Ozark Images: Sylamore Trip
Readers will recall that as I was leaving Seoul on August 7th to join my wife and children in the Ozarks, I promised scenic vistas like this one below, borrowed from the Buffalo River website of Tim Ernst.
Well, the time has come to fulfill that promise with unborrowed photos. What follow are images from our penultimate day in the Ozarks, when we took a drive with my brother Shan and his wife Shoshanna through the White River's Sylamore Hills, which start just outside of Melbourne, Arkansas, the area around where my maternal grandmother grew up, some 25 miles south of my own hometown of Salem.
In the photograph below, you see Shan, En-Uk, Sa-Rah, me, and an obscured Shoshanna against the backdrop of a Sylamore Hills vista.
Gaze again, this time without the people, on the vista below, which offers a sense of wooded isolation. Somewhere out there was the cabin of Mary Black, my maternal grandmother's Cherokee aunt. My grandmother told me that Aunt Mary was in her seventies, still had long black hair without a strand of gray, and would sit cross-legged on her cabin floor, having no need of a chair. Grandma was a child at the time, so that would have been prior to World War I, making Aunt Mary born around 1840 or so, I reckon, but that's all that I know about her.
Next comes a photo of Shan and his lovely wife, Shoshanna, again with the vista as backdrop.
Now comes my family's turn, with a rare picture of the beautiful Sun-Ae -- rare because she's usually the photographer.
The next vista appears at a different roadside stop. I find this vista more charming than the other because of the farmland visible a few hundred feet down in the valley below.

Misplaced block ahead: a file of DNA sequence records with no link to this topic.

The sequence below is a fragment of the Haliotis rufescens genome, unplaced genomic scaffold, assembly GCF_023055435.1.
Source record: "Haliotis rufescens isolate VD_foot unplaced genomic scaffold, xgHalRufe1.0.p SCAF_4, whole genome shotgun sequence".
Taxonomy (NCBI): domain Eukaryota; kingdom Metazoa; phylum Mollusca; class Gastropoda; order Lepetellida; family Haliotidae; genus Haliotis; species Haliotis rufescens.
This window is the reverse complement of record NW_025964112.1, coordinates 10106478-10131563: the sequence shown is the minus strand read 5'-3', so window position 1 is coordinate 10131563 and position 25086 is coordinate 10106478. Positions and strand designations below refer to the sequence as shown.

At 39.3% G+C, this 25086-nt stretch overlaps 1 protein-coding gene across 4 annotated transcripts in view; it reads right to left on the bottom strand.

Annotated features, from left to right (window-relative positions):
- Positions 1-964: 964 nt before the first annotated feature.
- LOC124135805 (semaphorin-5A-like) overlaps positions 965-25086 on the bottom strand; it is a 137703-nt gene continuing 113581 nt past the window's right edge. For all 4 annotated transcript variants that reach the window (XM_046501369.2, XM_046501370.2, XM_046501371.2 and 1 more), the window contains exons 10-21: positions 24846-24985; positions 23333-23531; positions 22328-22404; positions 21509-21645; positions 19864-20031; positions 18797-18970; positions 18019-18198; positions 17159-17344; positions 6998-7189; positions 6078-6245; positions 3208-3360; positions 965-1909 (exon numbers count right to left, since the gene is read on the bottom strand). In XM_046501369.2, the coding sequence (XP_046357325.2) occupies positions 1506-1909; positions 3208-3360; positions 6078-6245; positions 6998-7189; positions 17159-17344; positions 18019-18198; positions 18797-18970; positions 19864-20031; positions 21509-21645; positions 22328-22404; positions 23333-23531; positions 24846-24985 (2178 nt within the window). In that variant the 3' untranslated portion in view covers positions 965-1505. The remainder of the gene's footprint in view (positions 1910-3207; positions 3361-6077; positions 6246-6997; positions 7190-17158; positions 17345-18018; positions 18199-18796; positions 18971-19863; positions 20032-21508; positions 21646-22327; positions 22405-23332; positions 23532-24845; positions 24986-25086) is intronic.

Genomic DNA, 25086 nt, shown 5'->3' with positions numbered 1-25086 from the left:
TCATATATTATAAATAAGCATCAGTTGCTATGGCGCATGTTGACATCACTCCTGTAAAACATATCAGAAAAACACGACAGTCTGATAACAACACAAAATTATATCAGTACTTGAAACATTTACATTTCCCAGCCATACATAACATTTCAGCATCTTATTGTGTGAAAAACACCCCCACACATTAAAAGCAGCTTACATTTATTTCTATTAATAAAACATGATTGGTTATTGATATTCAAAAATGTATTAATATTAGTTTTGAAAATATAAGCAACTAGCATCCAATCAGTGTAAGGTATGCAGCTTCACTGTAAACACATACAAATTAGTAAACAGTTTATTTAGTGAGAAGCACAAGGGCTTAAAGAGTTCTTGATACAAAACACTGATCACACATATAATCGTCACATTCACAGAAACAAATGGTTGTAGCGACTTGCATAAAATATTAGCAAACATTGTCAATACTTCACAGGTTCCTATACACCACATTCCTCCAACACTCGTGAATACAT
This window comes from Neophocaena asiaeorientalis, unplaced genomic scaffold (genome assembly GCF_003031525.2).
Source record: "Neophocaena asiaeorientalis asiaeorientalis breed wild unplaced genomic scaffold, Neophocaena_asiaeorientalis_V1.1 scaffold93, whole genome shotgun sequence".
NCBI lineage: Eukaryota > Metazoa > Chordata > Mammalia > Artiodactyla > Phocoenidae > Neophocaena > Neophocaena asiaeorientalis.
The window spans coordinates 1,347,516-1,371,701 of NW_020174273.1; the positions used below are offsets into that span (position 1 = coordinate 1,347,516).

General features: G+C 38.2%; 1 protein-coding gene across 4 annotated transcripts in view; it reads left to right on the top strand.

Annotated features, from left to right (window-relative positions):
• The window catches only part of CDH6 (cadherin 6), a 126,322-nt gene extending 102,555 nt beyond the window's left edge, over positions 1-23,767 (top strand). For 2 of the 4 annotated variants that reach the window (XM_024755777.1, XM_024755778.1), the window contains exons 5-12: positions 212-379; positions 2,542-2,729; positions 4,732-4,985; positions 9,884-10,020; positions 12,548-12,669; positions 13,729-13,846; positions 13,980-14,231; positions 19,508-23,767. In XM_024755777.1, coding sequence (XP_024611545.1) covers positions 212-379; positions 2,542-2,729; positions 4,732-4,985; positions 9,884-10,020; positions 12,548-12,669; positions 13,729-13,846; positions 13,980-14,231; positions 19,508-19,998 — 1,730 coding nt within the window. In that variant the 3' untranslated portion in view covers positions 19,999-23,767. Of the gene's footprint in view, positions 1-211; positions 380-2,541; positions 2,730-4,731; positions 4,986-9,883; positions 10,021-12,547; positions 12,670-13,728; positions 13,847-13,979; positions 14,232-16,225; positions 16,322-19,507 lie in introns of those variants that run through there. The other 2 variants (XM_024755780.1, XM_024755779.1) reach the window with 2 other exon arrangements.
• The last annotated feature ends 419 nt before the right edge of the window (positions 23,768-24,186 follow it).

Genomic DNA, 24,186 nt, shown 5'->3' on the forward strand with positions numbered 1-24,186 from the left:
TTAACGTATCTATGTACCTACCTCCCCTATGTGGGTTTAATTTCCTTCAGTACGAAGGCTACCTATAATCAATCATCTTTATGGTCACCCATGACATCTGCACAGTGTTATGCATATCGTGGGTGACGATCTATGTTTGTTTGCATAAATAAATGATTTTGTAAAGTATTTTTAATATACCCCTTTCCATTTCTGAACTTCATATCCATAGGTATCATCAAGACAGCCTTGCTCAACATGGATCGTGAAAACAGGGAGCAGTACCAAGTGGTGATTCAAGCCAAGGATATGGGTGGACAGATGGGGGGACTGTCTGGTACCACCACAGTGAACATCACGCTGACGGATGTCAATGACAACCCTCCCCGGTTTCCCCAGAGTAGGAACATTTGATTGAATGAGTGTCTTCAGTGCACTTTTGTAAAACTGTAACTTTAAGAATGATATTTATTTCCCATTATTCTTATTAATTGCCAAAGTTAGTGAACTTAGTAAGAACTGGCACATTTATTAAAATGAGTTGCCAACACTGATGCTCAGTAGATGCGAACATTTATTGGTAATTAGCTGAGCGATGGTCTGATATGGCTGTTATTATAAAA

Against the same backdrop, another rare image of my beautiful wife . . . though marred by that squinting fellow with the presumptively proprietorial arm enclosing her.
Enough of vistas. We finally reached our destination on the valley floor, the settlement known as Sylamore, founded at the confluence of the White River and Sylamore Creek. The bridge seen in the distance spans the White River, but Sylamore Creek lies closer to us spectators.
As you see below, a bridge also spans Sylamore Creek, which Sa-Rah and En-Uk are investigating.
Below are visible two access roads to the White River, and if I'm not mistaken, these two were originally linked by a ferry, which people used in my childhood to cross the river before the bridges were built.
Here is En-Uk walking past an informative sign identifying this place as the Sylamore Access to the White River.
Uphill from that access point, a Sylamore resident displays a large crawdad caught in Sylamore Creek.
En-Uk keeps a cautious, if intrigued distance from its threatening claw.
At this point, we had to hurry back to Salem in order for Shoshanna to participate in a scheduled conference by telephone, so we had no time for taking more photographs, which would merely have shown the same vistas anyway.
Today's blog entry thus ends here, but I'll post a few more vacation photos in a day or two.